Up against the wall, hippy!!

UPDATE: the OTHER song that was my Summer of ’77 redneck-roots theme-song, because: Colorado!

About those high-topped Cowboy Boots…

I went to work in the Summer of ’77 between semesters on a fluke job when I ran into a guy on my hitchhiking escape from Hateful Town. It was the Jimmy Carter era of gas-lines and general hopelessness, and there were no jobs (not even mowing-lawns) for an unconnected, intermediate college Serf-in-Training, even (or especially) at the Brain-Factory of Big-Universitytown. Being without wheels because no-money, I hit the road with my thumb-out to go see a palace that a few good friends (ok, ONE guy – but he was right) said was rather special.
I made my way (slowly) Northwards and circuitously via Eureka, up the coast then inland to the NorCal Trinity Alps: destination Thompson Peak. I camped rough off the side of the road one night in the middle of an Indian Reservation, after declining a ride with a very drunken but amorous local woman. At the trail-head of Hobo Gulch I met Jim, an itinerant Econ Professor from SUNY by way of a Visiting Professorship UC Santa Barbara. He was scruffy and holding the reins of a mule when he asked me if I was headed anywhere in particular and, “Did I want to try my hand at gold-mining?” For the princely 1-tenth of 1% of the found-gold, or $10-a-day.
Apparently his team of UCSB muscle-bound Aquamen had fled the quiet, tall, Mountains to return to the rambunctious Surf-Scene, when I showed up as an answer to his prayers. He had a pile of equipment and cans of food. Corned-beef hash mainly, and the mule and a donkey needed loading, so I learned to tie a “diamond hitch” or a “trucker’s hitch” to secure the load – from a time when a wagon was a “truck” and when you didn’t have a truck you tied it on an animal. Among the equipment was also some dive-stuff, and got to learn how to use scuba gear attached to a hookah-rig. I would also learn how really goddam cold snow-melt water can be despite a wet-suit, and how to glue-up patches on an aged wet-suit that needed a few more layers of neoprene.
Up there at the camp I met Old George who had traveled on the last clipper ship to go around the Cape Horn on its way to California, and who had started an Investors Advice newsletter back before Forbes Magazine. We were there to excavate by dredge-and-sluicebox a 100-foot section of “his” river as a bit of necessary improvements to his Homestead Claim, in order for the Forestry Service to recognize another 7-year lease.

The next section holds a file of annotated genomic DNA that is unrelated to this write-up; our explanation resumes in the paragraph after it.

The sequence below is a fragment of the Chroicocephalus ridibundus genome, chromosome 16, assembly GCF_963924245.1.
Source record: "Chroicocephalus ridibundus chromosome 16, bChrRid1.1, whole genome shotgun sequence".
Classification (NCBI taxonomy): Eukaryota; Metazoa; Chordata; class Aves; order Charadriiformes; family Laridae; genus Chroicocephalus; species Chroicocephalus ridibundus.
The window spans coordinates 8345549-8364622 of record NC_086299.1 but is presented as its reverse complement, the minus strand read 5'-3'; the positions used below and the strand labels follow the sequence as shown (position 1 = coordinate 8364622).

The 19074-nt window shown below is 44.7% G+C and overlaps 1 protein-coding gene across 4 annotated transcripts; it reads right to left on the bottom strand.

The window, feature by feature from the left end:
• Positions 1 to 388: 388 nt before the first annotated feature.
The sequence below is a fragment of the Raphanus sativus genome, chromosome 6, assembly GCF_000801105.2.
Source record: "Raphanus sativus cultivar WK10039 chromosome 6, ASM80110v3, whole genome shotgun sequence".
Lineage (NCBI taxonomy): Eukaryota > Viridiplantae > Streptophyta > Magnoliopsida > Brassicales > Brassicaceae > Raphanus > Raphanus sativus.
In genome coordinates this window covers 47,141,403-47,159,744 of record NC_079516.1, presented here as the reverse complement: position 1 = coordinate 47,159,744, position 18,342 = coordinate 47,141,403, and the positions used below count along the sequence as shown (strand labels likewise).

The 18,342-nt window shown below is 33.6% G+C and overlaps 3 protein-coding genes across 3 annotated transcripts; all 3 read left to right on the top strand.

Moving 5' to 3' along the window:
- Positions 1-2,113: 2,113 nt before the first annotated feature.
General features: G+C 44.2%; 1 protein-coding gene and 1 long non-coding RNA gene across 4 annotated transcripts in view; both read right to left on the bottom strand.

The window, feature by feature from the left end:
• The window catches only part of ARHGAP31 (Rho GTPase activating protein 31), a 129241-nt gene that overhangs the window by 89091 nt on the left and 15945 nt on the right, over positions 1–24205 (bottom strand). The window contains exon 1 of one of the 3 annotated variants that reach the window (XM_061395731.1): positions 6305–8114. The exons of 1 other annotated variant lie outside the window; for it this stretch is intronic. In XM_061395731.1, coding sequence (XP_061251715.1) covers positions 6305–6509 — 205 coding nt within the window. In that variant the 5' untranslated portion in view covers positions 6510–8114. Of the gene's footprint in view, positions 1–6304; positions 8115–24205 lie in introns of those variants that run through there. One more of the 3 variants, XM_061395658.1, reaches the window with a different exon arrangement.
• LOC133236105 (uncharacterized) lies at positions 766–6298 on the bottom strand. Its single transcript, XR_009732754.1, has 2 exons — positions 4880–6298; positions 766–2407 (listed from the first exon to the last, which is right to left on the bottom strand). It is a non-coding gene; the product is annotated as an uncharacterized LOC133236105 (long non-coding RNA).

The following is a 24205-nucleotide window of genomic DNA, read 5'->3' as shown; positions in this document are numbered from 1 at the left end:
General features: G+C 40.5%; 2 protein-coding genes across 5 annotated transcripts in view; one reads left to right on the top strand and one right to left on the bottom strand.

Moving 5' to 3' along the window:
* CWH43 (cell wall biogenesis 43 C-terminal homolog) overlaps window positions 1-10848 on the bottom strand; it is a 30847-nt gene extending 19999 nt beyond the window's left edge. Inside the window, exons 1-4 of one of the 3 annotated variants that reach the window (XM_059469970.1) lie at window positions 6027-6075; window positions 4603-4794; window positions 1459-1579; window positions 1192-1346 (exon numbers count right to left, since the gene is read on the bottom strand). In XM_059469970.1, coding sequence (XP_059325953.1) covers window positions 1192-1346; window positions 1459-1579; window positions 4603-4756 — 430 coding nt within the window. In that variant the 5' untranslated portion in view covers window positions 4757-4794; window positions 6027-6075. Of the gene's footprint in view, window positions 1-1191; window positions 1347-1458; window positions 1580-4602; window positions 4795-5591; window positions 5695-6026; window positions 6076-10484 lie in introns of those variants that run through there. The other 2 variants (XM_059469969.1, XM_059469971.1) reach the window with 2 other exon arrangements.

I have a book on my shelf about the early Naval demolition and exploration teams that were established in WWII to reconnoiter beaches and landing spots, they were the precursors to the UDT and later SEALS and it’s called “The Water is Never Cold”. Yeh right, they didn’t swim in Alpine lakes or lay in a freezing creek with a vacuum-cleaner type contraption, sucking-up bits of sand and gravel in the elusive hunt for Gold. We had to time our exposure or risk hypothermia. I’d spend just half-an-hour in freezing water while Jim drank beer, and then get out and stand over the camp-fire shivering for an HOUR trying to warm-up again. Gold drives men to do crazy things and ignore pain and reality and endure lots of hardships – AND it makes men deal with horses and other domesticated critters. We found a lot of tiny flakes and “colors” that were captured and collected in the shag-rung at the end of the sluice-box, but the hunt for gold was not the real purpose of our work, it was to help Old George keep his claim in the mountains he loved. Anyhow, what else was I going to do that summer…?
A month later I hitched down through So-Cal and out to Colorado, and met-up with Jim again outside Silverton on Lime Creek for a “REAL” shot at gold – and had to work with horses. Horses have individual character and personalities. His expensive big black semi-thoroughbred horse had been stabled with some ne’er-do-well’s who lived in a trailer on ranch-land, and he suspected it wasn’t the same horse that he had dropped off a few months earlier. He believed that they had sold his good horse to make some ready cash, and switched it with another of *mostly* the same color. This was before chips and implants or even tattoos and not everything seemed to match. They said it had just gotten wilder over the winter – and it was – and catching it every morning to saddle it was a chore left to me. There was a white mare also, who was fat and docile and wouldn’t do a damn thing unless she felt like it, and would often stop and move off-trail and begin to eat anything in sight. The big thoroughbred was more sure-footed and often tried to brush me out of the saddle by riding under low branches, or turn quickly on the steep hillside so I would tip-out into space. I learned how to ride that summer, and so once upon a time I spent some semi-serious time as a bit of a cowboy, and I think I’ve earned these boots.